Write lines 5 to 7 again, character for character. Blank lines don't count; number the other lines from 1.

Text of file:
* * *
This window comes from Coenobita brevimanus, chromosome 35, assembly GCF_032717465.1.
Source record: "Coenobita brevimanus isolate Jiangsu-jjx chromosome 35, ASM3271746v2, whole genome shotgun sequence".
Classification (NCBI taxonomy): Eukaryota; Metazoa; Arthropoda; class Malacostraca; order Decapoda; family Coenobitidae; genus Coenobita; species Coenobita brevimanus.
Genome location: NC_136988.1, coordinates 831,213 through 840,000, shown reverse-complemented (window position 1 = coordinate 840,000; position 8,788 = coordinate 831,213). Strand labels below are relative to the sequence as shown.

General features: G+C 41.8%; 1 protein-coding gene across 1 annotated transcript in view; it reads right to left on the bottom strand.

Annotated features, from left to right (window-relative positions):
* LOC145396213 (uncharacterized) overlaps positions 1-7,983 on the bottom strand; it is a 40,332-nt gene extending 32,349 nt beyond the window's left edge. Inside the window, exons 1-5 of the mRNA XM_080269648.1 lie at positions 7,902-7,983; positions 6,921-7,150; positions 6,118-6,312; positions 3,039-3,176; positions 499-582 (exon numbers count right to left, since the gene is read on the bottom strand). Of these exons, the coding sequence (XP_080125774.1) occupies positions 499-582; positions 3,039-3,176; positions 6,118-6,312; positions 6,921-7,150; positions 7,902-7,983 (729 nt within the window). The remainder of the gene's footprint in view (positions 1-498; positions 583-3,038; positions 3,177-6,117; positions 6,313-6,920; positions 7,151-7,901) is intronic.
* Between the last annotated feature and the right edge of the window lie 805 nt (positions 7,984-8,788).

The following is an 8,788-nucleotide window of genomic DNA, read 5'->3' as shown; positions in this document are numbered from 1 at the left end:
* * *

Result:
General features: G+C 41.8%; 1 protein-coding gene across 1 annotated transcript in view; it reads right to left on the bottom strand.

Annotated features, from left to right (window-relative positions):
* LOC145396213 (uncharacterized) overlaps positions 1-7,983 on the bottom strand; it is a 40,332-nt gene extending 32,349 nt beyond the window's left edge. Inside the window, exons 1-5 of the mRNA XM_080269648.1 lie at positions 7,902-7,983; positions 6,921-7,150; positions 6,118-6,312; positions 3,039-3,176; positions 499-582 (exon numbers count right to left, since the gene is read on the bottom strand). Of these exons, the coding sequence (XP_080125774.1) occupies positions 499-582; positions 3,039-3,176; positions 6,118-6,312; positions 6,921-7,150; positions 7,902-7,983 (729 nt within the window). The remainder of the gene's footprint in view (positions 1-498; positions 583-3,038; positions 3,177-6,117; positions 6,313-6,920; positions 7,151-7,901) is intronic.